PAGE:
What Has Margin Trading Taught Us So Far?

by Anne B. Robinson

Most people who buy stocks do so by buying and selling them through brokerage accounts. Typically, an investor will deposit money into their account and then buy either individual stocks or groups of stocks set up in mutual funds or index funds. The investor can also buy bonds and other securities.

The purchases and sales are easy to understand – if a stock costs $100, then the investor will pay this price to own one share of the stock, plus any trading fees that are charged by the exchange. However, some traders indulge in something called margin trading.

Definition of Buying on Margin

So, what is margin trading?

According to SoFi Invest, “Margin trading, or buying on margin, means to buy on credit. Or, to borrow funds to pay for an investment in order to buy more of an asset than you’d otherwise be able to.”

When someone buys stocks on margin, they are essentially getting a loan. The investor borrows money in order to buy the stock. At some point, the loan will need to be repaid, along with accrued interest.

Given these factors, why would anyone buy on margin?

It’s for the same reason that people take out loans to buy a house or companies take out loans to purchase equipment. These funds require a good credit standing before funding will be granted. Consulting a credit repair firm to oversee your credit check process and dispute any mistakes on your behalf, allows for a streamlined process; Specialist credit repair firms like Fair Credit and Credit Saint are amongst the many firms worth consulting.

While the potential returns of using leverage can be very attractive, risks are also involved. Just as profits can be magnified by trading on margin, so can losses. A good option for lowering risk is a funded trading account.

Example of Margin Trade

Let’s say that an investor wants to buy 100 shares of a company for $10 a share but only has $500 in cash in the investment account. The investor could purchase the shares on margin, using the $500 to cover part of the cost and borrowing the other $500.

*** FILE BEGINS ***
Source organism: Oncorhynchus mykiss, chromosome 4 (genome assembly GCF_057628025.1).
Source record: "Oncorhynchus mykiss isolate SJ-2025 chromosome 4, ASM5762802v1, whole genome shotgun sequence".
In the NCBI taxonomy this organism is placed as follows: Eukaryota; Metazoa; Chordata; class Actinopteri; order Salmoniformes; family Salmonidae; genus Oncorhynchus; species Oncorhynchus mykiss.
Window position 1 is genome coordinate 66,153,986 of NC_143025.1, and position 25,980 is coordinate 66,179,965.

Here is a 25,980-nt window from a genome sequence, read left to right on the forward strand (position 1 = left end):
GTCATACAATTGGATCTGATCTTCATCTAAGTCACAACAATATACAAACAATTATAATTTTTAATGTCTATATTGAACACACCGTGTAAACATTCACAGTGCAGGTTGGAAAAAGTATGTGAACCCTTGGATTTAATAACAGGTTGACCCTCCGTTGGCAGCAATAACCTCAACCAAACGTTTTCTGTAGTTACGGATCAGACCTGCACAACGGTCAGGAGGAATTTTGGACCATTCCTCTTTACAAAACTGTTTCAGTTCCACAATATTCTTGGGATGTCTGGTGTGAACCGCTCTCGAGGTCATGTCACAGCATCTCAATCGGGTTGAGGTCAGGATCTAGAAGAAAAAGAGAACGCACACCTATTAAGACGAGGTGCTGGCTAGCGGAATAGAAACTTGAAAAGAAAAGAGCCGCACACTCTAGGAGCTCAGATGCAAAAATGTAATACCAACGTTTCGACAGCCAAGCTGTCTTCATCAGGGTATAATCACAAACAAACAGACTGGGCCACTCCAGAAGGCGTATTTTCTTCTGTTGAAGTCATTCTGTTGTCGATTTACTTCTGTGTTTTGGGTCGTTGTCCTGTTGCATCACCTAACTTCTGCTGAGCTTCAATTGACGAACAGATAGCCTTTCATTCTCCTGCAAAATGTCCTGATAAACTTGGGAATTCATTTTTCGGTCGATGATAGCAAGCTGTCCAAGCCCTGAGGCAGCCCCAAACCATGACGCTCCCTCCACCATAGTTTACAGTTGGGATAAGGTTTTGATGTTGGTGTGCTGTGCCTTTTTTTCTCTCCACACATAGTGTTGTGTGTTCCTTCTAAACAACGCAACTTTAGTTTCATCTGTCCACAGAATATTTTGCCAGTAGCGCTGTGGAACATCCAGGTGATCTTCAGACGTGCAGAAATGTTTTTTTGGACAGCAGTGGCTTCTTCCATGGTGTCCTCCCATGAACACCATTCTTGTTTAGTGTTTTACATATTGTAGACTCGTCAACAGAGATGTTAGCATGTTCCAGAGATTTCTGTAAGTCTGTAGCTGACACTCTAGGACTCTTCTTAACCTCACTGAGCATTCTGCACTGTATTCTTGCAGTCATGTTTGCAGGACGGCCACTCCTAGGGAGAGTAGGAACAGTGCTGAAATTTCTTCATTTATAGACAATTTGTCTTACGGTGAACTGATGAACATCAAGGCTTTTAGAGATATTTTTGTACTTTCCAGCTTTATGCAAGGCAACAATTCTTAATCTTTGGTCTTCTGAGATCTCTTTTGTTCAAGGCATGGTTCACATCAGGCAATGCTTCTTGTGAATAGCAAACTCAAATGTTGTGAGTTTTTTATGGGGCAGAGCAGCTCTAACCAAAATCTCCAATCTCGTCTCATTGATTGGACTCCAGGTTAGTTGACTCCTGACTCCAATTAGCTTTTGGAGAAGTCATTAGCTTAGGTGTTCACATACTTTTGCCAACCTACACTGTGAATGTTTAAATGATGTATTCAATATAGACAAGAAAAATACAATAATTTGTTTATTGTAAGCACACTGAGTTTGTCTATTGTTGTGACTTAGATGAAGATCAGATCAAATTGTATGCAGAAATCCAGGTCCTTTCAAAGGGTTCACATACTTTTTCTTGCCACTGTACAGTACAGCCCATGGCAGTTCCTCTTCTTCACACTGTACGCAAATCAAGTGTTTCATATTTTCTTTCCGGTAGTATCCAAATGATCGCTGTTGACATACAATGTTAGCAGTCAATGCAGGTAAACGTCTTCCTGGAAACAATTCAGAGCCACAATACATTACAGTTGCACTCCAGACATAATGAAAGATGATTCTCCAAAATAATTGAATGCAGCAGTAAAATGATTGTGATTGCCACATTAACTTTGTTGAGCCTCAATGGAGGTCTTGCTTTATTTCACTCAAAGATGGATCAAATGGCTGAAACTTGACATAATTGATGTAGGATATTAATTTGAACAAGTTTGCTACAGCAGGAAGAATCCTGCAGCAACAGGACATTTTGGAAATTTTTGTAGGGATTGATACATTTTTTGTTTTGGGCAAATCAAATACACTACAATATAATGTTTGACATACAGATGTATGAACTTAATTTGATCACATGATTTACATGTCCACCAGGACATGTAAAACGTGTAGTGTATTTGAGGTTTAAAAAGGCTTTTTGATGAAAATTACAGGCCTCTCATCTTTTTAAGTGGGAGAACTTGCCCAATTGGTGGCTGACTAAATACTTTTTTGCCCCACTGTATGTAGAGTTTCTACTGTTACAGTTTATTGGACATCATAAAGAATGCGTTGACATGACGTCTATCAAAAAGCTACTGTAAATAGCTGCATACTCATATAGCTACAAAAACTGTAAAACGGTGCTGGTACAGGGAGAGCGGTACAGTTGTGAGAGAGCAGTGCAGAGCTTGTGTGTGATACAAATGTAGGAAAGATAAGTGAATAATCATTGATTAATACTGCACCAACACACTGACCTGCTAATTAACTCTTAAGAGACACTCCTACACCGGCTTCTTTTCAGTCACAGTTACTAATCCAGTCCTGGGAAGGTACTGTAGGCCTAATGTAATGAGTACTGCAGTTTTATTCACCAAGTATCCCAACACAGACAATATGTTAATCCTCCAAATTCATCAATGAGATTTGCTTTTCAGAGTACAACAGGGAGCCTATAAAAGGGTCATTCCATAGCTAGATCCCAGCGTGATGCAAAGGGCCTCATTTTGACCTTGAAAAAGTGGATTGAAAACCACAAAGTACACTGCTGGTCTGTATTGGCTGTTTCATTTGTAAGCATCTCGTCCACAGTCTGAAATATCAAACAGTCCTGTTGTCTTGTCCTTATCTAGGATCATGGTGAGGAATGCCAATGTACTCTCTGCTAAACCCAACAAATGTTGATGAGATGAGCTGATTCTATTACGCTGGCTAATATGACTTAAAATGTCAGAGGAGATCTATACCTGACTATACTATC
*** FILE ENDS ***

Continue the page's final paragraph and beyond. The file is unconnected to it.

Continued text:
If the price of the shares rises to $15 a share, then the investor can sell them for a profit and essentially double their money after paying back the amount borrowed. The investor can put in $500 and walk away with $1000.

By trading on margin, the investor doubled their profit with the same amount of cash.

However, what if the price of the stock had dropped?

If the price of the stock had dropped to $8, then instead of walking away with $1000 after paying back the $500 borrowed, the investor would have lost money. They would have gotten $800 and then had to pay back the borrowed money, thus losing $200, whereas if they hadn’t bought on margin, the loss would only have been $100.

What if the stock price had dropped to $4 a share? The investor would get $400 for the stock sale but would still owe $500 to pay back the loan. In addition to losing the $500 investment, they would lose an additional $100 to cover the cost of the debt. So the investor’s total loss would be $600, even though they only invested $500 of their own money into purchasing the stock.

Investors need to be aware that it is possible to lose more of your own money than the amount you invest when using leverage.

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